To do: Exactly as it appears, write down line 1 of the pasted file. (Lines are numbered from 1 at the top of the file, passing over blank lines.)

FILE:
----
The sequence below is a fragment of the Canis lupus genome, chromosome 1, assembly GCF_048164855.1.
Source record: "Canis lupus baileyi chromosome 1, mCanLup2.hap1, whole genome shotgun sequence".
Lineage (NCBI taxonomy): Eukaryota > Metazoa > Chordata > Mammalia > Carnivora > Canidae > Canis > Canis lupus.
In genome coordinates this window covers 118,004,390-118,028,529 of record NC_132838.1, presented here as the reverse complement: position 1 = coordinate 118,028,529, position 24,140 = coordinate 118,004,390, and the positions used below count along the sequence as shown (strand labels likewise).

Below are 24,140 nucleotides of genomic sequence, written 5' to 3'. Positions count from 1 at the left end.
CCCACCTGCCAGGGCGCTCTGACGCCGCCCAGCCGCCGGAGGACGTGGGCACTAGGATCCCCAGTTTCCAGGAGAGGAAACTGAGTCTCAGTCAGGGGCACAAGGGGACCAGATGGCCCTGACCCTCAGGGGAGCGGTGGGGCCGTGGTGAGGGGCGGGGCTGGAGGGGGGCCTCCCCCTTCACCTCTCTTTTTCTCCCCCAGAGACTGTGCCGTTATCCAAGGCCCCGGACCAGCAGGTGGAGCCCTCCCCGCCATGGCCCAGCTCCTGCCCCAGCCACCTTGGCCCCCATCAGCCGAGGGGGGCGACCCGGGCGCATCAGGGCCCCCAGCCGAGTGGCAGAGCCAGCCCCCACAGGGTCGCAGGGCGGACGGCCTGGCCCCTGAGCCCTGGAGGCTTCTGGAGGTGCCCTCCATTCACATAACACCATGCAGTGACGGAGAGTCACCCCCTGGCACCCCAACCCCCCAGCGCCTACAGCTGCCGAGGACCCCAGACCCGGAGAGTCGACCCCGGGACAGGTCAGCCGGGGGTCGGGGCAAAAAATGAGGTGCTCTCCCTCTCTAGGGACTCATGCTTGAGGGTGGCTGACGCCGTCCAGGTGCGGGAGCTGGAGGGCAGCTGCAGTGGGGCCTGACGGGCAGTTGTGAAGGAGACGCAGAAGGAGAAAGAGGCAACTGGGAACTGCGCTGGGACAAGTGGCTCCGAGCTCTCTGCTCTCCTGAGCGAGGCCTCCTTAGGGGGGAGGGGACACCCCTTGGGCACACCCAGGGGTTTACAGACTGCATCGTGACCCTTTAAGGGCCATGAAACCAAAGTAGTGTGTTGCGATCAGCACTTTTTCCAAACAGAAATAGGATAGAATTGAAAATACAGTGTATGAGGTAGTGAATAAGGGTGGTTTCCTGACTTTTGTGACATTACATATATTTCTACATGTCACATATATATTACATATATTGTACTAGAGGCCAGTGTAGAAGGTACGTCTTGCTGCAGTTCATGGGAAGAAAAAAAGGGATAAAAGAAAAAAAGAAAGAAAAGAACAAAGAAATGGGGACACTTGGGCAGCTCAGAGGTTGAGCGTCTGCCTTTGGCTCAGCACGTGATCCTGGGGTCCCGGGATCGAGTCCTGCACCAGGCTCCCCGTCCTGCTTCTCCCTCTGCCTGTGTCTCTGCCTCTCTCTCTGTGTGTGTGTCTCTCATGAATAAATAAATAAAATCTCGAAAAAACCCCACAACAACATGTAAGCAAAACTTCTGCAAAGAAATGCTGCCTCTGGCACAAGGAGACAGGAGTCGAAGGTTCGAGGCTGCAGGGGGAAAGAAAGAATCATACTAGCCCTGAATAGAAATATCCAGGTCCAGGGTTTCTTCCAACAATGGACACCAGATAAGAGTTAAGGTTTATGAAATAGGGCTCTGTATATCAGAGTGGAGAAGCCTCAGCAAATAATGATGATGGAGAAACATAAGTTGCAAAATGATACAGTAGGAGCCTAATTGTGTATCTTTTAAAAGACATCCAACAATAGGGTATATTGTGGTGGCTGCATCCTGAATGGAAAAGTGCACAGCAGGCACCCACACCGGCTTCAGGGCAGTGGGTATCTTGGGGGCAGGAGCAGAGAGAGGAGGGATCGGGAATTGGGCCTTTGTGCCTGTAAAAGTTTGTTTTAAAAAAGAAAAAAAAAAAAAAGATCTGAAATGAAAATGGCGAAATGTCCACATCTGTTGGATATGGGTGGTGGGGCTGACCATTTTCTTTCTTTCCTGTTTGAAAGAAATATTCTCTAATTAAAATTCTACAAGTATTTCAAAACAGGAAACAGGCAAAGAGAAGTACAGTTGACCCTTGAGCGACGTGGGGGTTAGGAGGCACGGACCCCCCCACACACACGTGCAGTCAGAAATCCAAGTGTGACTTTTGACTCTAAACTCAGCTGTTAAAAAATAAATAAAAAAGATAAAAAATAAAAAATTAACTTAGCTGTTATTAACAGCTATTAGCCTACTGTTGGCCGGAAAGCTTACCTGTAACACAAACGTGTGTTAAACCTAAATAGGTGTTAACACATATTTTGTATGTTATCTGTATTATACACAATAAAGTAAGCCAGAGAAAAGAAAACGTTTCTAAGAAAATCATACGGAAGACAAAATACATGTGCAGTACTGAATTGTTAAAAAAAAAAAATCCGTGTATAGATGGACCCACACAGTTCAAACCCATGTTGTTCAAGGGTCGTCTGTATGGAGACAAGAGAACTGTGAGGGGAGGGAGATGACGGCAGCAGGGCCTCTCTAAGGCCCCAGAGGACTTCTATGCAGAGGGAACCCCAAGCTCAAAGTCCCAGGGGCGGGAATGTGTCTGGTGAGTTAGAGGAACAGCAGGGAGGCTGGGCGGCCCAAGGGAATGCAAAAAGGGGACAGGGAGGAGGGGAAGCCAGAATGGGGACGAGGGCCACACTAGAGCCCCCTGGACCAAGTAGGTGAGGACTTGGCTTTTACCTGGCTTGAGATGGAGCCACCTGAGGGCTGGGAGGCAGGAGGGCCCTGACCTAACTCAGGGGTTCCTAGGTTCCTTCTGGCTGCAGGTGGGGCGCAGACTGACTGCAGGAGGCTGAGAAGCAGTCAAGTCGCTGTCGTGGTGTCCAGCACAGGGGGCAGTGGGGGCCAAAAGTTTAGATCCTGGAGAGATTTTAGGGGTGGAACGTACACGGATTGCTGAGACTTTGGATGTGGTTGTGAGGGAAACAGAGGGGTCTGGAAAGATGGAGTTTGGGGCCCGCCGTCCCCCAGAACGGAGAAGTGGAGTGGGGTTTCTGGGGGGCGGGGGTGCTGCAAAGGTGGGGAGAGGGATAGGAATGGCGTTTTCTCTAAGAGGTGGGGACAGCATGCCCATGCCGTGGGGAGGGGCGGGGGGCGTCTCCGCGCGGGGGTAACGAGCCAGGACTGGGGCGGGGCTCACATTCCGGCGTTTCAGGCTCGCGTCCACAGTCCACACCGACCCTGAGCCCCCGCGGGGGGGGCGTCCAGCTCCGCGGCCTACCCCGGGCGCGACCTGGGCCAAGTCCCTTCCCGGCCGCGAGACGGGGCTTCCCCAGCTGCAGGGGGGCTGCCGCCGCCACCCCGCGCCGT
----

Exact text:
The sequence below is a fragment of the Canis lupus genome, chromosome 1, assembly GCF_048164855.1.